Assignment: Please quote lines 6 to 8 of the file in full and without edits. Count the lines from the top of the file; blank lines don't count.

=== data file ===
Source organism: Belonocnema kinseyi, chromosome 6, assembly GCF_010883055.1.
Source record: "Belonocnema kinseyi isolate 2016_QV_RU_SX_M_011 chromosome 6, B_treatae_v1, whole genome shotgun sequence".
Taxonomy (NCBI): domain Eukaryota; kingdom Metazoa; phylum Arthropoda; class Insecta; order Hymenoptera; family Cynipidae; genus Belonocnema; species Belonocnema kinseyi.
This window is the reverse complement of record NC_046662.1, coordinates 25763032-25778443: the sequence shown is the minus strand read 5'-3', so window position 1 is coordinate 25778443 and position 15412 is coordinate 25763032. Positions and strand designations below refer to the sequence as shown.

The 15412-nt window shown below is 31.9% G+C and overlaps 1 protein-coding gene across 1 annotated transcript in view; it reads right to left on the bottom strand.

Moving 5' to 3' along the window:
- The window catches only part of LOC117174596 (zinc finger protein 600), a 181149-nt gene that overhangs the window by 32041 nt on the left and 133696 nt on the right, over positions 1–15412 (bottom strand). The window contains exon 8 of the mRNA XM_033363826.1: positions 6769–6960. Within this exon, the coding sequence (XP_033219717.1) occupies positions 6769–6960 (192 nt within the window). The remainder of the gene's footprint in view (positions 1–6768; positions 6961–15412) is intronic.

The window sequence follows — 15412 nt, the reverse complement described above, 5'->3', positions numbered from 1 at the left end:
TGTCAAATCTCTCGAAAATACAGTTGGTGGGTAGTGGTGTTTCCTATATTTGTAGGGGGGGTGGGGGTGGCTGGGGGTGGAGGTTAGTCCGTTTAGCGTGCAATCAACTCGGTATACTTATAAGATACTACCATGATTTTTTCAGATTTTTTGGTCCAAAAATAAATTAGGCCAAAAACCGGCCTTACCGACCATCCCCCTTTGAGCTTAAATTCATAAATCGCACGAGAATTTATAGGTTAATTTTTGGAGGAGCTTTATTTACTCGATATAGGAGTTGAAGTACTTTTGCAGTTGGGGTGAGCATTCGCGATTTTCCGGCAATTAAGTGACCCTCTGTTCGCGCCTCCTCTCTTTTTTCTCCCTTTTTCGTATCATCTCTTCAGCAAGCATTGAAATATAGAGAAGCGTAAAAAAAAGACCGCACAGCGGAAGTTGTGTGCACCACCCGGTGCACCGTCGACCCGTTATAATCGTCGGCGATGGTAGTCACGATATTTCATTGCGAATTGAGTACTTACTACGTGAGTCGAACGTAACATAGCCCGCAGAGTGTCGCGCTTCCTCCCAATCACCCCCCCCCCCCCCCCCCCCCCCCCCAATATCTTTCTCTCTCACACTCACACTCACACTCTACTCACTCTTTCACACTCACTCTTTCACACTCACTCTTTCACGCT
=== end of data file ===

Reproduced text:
Moving 5' to 3' along the window:
- The window catches only part of LOC117174596 (zinc finger protein 600), a 181149-nt gene that overhangs the window by 32041 nt on the left and 133696 nt on the right, over positions 1–15412 (bottom strand). The window contains exon 8 of the mRNA XM_033363826.1: positions 6769–6960. Within this exon, the coding sequence (XP_033219717.1) occupies positions 6769–6960 (192 nt within the window). The remainder of the gene's footprint in view (positions 1–6768; positions 6961–15412) is intronic.

The window sequence follows — 15412 nt, the reverse complement described above, 5'->3', positions numbered from 1 at the left end: